Although there are many wealthy Igbos all over the world, previous Dispora development efforts have failed. We hope that the new WIC administration will learn from those failures. That it will go beyond economic summits and grandiose conventions to build a sustainable and respected organization able to back its bark with a bite.
Frequently initial enthusiasm to support WIC’s development efforts dissipated because people got tired of the all ‘heat and no action’ of its immediate past leadership. To sustain enthusiasm for its projects, the new WIC must bring in the thousands of Diaspora Igbo professionals presently too disgusted to be part of its current cacophonous umbrella. It can do this simply by becoming a more focused, more refined and serious organization befitting of the time and effort of these very busy professionals. If the Eto administration focuses on this, a more harmonious and capable WIC will emerge.
In addition, WIC must try to promote the interests of Igbo migrants abroad, not just those of political leaders at home. It must craft social events and conferences as forums to build social capital and networks of abundant Diaspora Igbo talents and moneymen that can generate feasible projects and the funds to implement them at home. More importantly, the new WIC leadership needs to focus on more humble objectives. Our review of WIC’s annual convention agendas shows that the organization suffers from certain grandiosity despite palpable skimpy resources which its past leadership did pretty little to boost.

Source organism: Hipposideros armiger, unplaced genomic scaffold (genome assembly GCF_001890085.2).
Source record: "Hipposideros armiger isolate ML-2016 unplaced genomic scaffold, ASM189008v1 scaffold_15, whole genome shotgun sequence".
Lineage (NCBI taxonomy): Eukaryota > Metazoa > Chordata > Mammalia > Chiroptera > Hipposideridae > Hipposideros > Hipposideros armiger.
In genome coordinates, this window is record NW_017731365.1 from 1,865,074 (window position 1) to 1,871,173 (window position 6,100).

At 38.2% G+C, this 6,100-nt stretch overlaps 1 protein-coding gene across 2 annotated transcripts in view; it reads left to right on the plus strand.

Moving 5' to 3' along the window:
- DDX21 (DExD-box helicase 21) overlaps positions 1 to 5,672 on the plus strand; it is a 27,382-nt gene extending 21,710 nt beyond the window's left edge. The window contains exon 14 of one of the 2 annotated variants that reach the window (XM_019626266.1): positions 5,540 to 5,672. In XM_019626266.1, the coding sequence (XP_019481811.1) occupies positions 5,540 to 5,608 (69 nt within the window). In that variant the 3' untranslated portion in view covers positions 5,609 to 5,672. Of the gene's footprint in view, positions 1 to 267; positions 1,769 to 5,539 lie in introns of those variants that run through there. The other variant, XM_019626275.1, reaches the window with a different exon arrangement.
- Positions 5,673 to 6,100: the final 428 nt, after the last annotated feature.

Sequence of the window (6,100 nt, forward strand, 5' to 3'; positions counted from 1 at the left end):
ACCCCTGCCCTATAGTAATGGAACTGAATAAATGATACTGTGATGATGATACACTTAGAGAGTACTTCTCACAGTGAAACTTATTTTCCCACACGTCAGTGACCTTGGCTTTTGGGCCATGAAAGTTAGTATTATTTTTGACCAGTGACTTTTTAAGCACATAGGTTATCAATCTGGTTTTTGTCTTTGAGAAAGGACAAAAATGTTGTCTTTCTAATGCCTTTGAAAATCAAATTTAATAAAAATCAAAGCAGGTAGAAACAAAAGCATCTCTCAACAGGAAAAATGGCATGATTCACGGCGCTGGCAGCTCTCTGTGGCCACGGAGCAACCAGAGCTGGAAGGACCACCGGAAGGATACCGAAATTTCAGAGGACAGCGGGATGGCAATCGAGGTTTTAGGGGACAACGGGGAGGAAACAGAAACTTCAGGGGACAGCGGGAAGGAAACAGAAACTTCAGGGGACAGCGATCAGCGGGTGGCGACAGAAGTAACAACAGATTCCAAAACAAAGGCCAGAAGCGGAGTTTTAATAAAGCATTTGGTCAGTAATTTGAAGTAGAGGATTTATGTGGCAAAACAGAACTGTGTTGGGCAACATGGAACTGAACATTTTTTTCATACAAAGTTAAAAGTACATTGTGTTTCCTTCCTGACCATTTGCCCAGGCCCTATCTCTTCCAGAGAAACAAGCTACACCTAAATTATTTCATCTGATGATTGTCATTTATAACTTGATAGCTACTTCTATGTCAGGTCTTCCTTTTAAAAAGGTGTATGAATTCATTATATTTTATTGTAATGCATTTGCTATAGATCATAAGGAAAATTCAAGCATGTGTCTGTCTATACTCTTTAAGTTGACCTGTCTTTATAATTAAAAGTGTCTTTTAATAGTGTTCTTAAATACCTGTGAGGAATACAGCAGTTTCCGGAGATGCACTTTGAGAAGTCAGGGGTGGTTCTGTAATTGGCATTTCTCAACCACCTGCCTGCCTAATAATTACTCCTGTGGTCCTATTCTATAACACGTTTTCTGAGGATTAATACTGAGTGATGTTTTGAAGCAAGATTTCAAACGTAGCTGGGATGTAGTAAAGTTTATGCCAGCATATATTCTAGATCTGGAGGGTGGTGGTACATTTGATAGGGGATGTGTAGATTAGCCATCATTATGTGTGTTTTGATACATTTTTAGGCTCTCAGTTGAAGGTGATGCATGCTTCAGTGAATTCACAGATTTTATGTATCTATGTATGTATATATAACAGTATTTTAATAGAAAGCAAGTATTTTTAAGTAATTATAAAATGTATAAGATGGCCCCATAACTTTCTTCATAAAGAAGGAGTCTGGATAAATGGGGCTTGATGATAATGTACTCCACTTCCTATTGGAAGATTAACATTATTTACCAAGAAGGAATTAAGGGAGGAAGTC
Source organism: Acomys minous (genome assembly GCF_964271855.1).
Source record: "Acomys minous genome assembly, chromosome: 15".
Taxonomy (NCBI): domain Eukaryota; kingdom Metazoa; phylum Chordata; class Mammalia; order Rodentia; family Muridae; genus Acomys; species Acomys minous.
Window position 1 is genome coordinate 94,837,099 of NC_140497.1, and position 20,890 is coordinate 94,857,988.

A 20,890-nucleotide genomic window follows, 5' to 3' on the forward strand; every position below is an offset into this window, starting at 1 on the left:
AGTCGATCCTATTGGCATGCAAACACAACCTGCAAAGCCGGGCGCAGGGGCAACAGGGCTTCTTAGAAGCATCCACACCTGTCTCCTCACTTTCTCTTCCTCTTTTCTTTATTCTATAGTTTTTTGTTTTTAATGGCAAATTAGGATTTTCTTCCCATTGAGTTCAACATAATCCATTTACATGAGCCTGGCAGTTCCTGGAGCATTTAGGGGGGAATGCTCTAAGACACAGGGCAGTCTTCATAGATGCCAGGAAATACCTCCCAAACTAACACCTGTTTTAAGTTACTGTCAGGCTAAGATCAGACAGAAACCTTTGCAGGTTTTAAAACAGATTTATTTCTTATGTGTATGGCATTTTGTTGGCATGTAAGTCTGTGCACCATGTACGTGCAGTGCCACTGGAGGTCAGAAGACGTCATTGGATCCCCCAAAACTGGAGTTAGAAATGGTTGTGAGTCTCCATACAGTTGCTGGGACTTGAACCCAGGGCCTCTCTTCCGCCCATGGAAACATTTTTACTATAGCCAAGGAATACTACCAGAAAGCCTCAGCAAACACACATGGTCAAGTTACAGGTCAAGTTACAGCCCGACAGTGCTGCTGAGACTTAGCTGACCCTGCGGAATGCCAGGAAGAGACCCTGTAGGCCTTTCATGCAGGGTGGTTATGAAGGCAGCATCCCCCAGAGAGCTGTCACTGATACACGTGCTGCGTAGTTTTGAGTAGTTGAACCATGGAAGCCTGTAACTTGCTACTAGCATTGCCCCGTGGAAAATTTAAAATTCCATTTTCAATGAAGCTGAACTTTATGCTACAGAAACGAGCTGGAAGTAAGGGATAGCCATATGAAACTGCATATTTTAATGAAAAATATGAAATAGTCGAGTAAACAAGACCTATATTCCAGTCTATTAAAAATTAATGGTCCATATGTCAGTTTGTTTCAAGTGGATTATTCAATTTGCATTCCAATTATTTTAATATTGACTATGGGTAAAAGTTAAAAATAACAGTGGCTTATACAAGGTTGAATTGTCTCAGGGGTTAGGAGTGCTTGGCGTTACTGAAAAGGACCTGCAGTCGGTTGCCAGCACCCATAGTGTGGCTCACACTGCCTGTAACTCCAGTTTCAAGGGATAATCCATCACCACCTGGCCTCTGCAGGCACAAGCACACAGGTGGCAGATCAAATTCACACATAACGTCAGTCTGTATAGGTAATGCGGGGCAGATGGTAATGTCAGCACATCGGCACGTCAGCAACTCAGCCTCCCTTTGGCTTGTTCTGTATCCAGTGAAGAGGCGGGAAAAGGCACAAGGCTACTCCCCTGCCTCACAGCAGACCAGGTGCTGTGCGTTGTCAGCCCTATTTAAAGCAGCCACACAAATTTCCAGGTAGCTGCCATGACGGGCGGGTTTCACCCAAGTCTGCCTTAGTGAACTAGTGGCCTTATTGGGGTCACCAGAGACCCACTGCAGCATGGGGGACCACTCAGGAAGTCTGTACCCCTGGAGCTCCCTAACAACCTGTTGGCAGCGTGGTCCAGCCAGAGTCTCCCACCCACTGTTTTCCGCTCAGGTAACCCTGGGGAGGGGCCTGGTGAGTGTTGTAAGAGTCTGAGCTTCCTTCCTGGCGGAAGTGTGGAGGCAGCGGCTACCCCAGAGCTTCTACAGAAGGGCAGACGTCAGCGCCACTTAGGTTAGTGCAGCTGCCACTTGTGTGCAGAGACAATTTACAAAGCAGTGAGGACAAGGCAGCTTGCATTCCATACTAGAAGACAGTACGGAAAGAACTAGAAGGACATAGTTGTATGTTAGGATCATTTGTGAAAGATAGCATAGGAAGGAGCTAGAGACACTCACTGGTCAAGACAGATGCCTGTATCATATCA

Also, it will not hurt to learn a few things from a number of successful models of Diaspora mobilization for homeland development. For example, a WIC program can organize Diaspora Igbo executives in major companies to borrow a leaf from their Indian counterparts. It was the Indian executives in major multinational corporations that influenced their companies to outsource knowledge-intensive operations to India through the creation of Technology and R&D outsourcing networks.
South Africa, South Korea and Israel benefited from the Mentoring/Venture Capital Model whereby managers and owners of European start-up firms of South African origin, for instance, worked with South African start-up firms to develop and finance commercially viable projects through their venture capital networks.
There is also the example of Chinese Diaspora. Diaspora as Investors Model, or ‘Bamboo network’ was instrumental in the rise of Greater China. Here, Diaspora members who know the reality of home country well and had access to risk-mitigation strategies were able to build personal trust between members of cross-border investor networks that enabled them to reduce transaction costs.
The new WIC should learn from these examples by kick-starting its new focus on economic development via the creation of a network of Igbo executives at home and abroad with a mission to develop programs to manage its homeland development projects.